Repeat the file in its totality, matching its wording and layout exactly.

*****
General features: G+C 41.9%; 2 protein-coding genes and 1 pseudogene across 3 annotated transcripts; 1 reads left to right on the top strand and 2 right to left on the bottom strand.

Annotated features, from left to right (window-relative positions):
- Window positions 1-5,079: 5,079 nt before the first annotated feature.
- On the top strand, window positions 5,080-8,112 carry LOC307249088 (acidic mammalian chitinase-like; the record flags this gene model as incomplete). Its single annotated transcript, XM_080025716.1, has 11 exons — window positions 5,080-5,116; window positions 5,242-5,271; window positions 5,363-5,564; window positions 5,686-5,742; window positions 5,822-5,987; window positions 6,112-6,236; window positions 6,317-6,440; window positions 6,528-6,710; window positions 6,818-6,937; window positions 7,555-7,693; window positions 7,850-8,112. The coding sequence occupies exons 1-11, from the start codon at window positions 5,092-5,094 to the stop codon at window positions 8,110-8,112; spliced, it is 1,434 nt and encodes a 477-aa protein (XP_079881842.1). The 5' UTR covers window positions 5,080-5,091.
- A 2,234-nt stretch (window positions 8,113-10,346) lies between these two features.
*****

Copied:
General features: G+C 41.9%; 2 protein-coding genes and 1 pseudogene across 3 annotated transcripts; 1 reads left to right on the top strand and 2 right to left on the bottom strand.

Annotated features, from left to right (window-relative positions):
- Window positions 1-5,079: 5,079 nt before the first annotated feature.
- On the top strand, window positions 5,080-8,112 carry LOC307249088 (acidic mammalian chitinase-like; the record flags this gene model as incomplete). Its single annotated transcript, XM_080025716.1, has 11 exons — window positions 5,080-5,116; window positions 5,242-5,271; window positions 5,363-5,564; window positions 5,686-5,742; window positions 5,822-5,987; window positions 6,112-6,236; window positions 6,317-6,440; window positions 6,528-6,710; window positions 6,818-6,937; window positions 7,555-7,693; window positions 7,850-8,112. The coding sequence occupies exons 1-11, from the start codon at window positions 5,092-5,094 to the stop codon at window positions 8,110-8,112; spliced, it is 1,434 nt and encodes a 477-aa protein (XP_079881842.1). The 5' UTR covers window positions 5,080-5,091.
- A 2,234-nt stretch (window positions 8,113-10,346) lies between these two features.